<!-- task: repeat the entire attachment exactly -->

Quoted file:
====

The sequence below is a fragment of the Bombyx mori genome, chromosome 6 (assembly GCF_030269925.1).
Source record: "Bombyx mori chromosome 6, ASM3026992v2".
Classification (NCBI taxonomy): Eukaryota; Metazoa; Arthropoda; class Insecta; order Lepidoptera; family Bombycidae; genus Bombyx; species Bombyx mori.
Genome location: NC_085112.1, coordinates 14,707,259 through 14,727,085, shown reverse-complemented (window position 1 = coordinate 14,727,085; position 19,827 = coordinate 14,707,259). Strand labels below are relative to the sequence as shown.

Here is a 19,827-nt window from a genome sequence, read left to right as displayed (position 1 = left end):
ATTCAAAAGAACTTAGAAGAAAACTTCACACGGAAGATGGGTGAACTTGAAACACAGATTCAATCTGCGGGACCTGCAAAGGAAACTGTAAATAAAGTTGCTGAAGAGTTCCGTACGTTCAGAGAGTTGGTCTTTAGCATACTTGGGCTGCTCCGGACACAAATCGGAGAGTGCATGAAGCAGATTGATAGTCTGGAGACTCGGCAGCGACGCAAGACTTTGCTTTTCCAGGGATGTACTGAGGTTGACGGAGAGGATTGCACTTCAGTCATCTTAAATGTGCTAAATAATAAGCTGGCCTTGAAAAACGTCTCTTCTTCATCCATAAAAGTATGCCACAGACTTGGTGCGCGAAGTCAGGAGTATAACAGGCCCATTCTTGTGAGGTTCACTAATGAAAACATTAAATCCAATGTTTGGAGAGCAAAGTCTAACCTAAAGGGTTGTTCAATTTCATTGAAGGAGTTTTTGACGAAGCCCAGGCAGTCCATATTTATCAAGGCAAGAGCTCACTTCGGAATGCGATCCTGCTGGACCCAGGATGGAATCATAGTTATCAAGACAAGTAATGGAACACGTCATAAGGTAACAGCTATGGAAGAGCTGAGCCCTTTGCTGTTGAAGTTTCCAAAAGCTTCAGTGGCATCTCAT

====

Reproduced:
The sequence below is a fragment of the Bombyx mori genome, chromosome 6 (assembly GCF_030269925.1).
Source record: "Bombyx mori chromosome 6, ASM3026992v2".
Classification (NCBI taxonomy): Eukaryota; Metazoa; Arthropoda; class Insecta; order Lepidoptera; family Bombycidae; genus Bombyx; species Bombyx mori.
Genome location: NC_085112.1, coordinates 14,707,259 through 14,727,085, shown reverse-complemented (window position 1 = coordinate 14,727,085; position 19,827 = coordinate 14,707,259). Strand labels below are relative to the sequence as shown.

Here is a 19,827-nt window from a genome sequence, read left to right as displayed (position 1 = left end):
ATTCAAAAGAACTTAGAAGAAAACTTCACACGGAAGATGGGTGAACTTGAAACACAGATTCAATCTGCGGGACCTGCAAAGGAAACTGTAAATAAAGTTGCTGAAGAGTTCCGTACGTTCAGAGAGTTGGTCTTTAGCATACTTGGGCTGCTCCGGACACAAATCGGAGAGTGCATGAAGCAGATTGATAGTCTGGAGACTCGGCAGCGACGCAAGACTTTGCTTTTCCAGGGATGTACTGAGGTTGACGGAGAGGATTGCACTTCAGTCATCTTAAATGTGCTAAATAATAAGCTGGCCTTGAAAAACGTCTCTTCTTCATCCATAAAAGTATGCCACAGACTTGGTGCGCGAAGTCAGGAGTATAACAGGCCCATTCTTGTGAGGTTCACTAATGAAAACATTAAATCCAATGTTTGGAGAGCAAAGTCTAACCTAAAGGGTTGTTCAATTTCATTGAAGGAGTTTTTGACGAAGCCCAGGCAGTCCATATTTATCAAGGCAAGAGCTCACTTCGGAATGCGATCCTGCTGGACCCAGGATGGAATCATAGTTATCAAGACAAGTAATGGAACACGTCATAAGGTAACAGCTATGGAAGAGCTGAGCCCTTTGCTGTTGAAGTTTCCAAAAGCTTCAGTGGCATCTCAT